Domestic violence doesn’t always come with answers

Some cases of domestic violence fatality are confusing, and without a lot of answers.

On October 26, 2016, Deborah Lynn Gerlach was murdered in her home in Emporium, Pa., by Michael Fuller Courtney. Courtney entered a Sheetz store around 8:30 that evening covered in blood saying that he’d killed Gerlach. When police arrived, he led them to her home, where they found Gerlach dead from two lacerations to the neck.

Courtney originally told police that he’d cut Gerlach’s throat after an argument over making a drug run. He later told police that the two had been drinking and that he’d taken a blue pill she’d give him, and that they’d been playing a game called “tit for tat” in which each player copies “each other’s acts, with the chosen actions increasing in severity throughout the length of the game,” according to an August 23, 2017 story in the Bradford Era.

Courtney told police that, under the influence of alcohol, he’d accidentally put the sharp end of his box cutter against Gerlach’s throat and cut her. He also told police that he’d tried to stop the bleeding with a scarf and, when that was unsuccessful, he went to the Sheetz to call police because he didn’t have his phone on him.

In August of this year Courtney pled guilty to one count of third degree and sentence to g18 to 36 years in state prison for the offense.

Gerlach’s mother, who was unable to attend Courtney’s sentencing, sent a written statement that talked about Courtney “isolating Gerlach from her family and being abusive,” according to the Bradford Era story. Her mother said in the statement that Gerlach’s “illness kept her coming back to (Courtney).”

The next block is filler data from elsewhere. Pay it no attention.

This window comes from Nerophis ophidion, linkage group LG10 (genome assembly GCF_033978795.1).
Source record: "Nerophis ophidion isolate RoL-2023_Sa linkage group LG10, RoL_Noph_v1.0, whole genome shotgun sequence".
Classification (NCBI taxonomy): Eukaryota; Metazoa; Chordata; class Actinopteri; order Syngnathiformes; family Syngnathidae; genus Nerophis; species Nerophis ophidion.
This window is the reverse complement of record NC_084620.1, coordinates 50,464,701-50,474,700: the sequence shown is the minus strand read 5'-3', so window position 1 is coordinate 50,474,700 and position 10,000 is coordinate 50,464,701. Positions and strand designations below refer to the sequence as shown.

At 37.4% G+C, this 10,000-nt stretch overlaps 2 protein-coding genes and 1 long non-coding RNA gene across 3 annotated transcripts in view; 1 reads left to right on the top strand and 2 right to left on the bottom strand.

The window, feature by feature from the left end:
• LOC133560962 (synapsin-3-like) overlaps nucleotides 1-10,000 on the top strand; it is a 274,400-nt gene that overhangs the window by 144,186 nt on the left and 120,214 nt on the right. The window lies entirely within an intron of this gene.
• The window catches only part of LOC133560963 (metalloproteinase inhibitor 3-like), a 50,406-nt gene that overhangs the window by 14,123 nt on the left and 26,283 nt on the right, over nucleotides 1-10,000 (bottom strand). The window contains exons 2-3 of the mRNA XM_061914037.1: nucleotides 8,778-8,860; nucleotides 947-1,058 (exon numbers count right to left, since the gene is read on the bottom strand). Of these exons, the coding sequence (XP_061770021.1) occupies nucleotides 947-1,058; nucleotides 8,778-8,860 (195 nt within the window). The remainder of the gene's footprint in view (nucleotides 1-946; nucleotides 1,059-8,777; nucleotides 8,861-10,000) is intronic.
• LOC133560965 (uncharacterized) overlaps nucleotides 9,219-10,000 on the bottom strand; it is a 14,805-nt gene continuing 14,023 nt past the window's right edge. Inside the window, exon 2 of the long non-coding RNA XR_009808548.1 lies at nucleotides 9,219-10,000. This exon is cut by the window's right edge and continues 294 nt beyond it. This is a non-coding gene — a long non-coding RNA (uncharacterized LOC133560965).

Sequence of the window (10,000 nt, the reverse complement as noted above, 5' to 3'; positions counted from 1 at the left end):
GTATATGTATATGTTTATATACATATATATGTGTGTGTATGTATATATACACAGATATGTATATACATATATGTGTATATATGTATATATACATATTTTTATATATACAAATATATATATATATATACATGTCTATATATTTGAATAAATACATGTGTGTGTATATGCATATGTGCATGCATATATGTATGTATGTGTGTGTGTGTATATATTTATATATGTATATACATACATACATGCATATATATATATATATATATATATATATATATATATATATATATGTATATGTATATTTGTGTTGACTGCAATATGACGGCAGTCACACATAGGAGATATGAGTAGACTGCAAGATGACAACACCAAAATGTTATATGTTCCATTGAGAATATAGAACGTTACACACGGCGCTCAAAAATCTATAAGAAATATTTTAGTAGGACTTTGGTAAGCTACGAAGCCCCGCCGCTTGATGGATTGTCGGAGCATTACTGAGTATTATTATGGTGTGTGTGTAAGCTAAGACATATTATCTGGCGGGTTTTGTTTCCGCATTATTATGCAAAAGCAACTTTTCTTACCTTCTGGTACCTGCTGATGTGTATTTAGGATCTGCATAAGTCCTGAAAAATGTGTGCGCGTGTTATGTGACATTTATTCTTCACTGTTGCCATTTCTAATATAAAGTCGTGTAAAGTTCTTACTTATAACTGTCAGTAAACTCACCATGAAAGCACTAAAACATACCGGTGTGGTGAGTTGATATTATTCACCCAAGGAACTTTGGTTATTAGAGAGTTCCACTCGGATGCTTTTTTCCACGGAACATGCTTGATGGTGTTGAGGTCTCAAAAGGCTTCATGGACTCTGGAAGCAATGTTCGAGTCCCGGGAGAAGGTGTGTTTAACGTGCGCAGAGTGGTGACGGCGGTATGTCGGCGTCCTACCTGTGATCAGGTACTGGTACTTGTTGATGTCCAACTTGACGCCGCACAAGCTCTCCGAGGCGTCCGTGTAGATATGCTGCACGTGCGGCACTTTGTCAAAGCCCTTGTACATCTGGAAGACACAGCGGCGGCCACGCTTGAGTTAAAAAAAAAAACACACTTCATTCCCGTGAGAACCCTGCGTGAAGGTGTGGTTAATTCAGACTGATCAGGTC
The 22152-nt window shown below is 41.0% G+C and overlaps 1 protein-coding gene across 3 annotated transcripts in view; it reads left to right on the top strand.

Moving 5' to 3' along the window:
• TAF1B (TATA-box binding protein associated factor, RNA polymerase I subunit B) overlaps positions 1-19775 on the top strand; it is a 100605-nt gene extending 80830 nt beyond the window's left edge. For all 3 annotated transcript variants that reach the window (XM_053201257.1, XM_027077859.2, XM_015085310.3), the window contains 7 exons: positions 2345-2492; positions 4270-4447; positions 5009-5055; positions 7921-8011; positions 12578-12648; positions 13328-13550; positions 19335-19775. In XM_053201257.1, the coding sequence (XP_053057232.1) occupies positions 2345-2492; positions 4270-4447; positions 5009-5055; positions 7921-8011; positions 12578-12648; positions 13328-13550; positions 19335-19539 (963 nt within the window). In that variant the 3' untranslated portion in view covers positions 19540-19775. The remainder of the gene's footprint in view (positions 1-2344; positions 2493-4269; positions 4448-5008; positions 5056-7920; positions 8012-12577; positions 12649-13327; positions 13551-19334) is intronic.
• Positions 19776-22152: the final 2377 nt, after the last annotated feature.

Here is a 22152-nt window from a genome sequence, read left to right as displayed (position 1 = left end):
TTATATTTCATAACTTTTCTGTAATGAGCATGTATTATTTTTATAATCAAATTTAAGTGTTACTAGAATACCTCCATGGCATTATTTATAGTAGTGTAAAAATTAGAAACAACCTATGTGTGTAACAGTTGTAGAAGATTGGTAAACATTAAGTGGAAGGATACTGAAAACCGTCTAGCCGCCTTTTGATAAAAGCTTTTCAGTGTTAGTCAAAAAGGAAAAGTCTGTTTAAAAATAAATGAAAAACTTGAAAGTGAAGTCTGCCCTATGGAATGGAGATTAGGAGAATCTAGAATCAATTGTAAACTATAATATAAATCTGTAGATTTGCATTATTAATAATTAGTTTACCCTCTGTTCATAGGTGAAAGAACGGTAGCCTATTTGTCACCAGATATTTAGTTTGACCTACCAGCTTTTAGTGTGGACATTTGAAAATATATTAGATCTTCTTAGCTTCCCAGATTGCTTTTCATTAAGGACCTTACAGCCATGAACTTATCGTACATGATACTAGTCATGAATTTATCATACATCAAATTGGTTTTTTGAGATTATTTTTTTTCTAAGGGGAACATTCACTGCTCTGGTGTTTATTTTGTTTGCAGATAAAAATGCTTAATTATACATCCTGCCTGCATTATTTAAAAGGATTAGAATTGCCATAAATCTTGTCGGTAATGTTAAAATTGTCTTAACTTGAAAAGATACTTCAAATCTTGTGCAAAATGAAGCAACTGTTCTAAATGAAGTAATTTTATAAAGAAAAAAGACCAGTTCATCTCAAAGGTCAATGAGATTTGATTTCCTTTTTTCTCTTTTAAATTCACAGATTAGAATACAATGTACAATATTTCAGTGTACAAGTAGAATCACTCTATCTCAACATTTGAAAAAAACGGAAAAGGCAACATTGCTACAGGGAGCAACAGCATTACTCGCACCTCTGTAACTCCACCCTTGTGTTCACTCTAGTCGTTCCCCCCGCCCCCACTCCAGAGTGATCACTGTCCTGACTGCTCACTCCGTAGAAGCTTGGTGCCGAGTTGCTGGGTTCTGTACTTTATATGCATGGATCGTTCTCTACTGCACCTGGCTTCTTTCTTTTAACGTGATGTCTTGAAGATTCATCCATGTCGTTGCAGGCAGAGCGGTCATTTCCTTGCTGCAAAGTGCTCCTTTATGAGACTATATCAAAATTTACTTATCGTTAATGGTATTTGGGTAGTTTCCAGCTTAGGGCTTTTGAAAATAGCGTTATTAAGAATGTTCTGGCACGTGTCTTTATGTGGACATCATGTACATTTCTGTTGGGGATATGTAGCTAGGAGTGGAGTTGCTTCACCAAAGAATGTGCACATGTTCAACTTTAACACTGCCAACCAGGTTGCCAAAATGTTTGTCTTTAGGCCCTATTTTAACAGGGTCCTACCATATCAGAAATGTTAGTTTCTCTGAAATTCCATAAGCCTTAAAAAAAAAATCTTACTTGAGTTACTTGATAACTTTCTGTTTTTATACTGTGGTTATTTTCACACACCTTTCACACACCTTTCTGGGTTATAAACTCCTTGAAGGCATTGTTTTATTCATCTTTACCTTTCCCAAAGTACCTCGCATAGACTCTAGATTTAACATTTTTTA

Courtney’s public defender told the court during sentencing that he’d been admitted to 13 different rehabilitation programs for drug and alcohol addiction over the years, and that while he showed remorse throughout the investigation and prosecution, his crime was a result of drug and alcohol abuse. She also argued that his actions after the incident were honorable in that he reported the incident, waited for police to arrive, showed them to the scene and cooperated with the investigation throughout the process, according to the Bradford Era.

Gerlach was one of 102 people – 56 women – killed as a result of domestic violence in 2016, according to the Pennsylvania Coalition Against Domestic Violence 2016 fatality report, which says that in the past decade over 1,600 people have died due to domestic violence in Pennsylvania. Gerlach and Courtney’s case illustrate that domestic violence is not always a black and white, simple issue. Many times things like drugs and alcohol complicate the situation, as well as leading to escalation of arguments and use of force that may not have been the case had they not been a part of the equation. It also illustrates the connection between mental health and drug and alcohol issues and their intersection with domestic violence.

A Safe Place will be hosting a candlelight vigil on Saturday, Oct. 28 at 7:30 p.m. on the steps of the Warren County Courthouse. Juliet Sharrow, a domestic violence survivor with the Office of Victim’s Advocates, will speak. In case of rain, the vigil will be held inside the courthouse.

If you or anyone you know is struggling with a domestic violence or abuse issue, contact A Safe Place at (814) 726-1030 or 1-800-338-3460.

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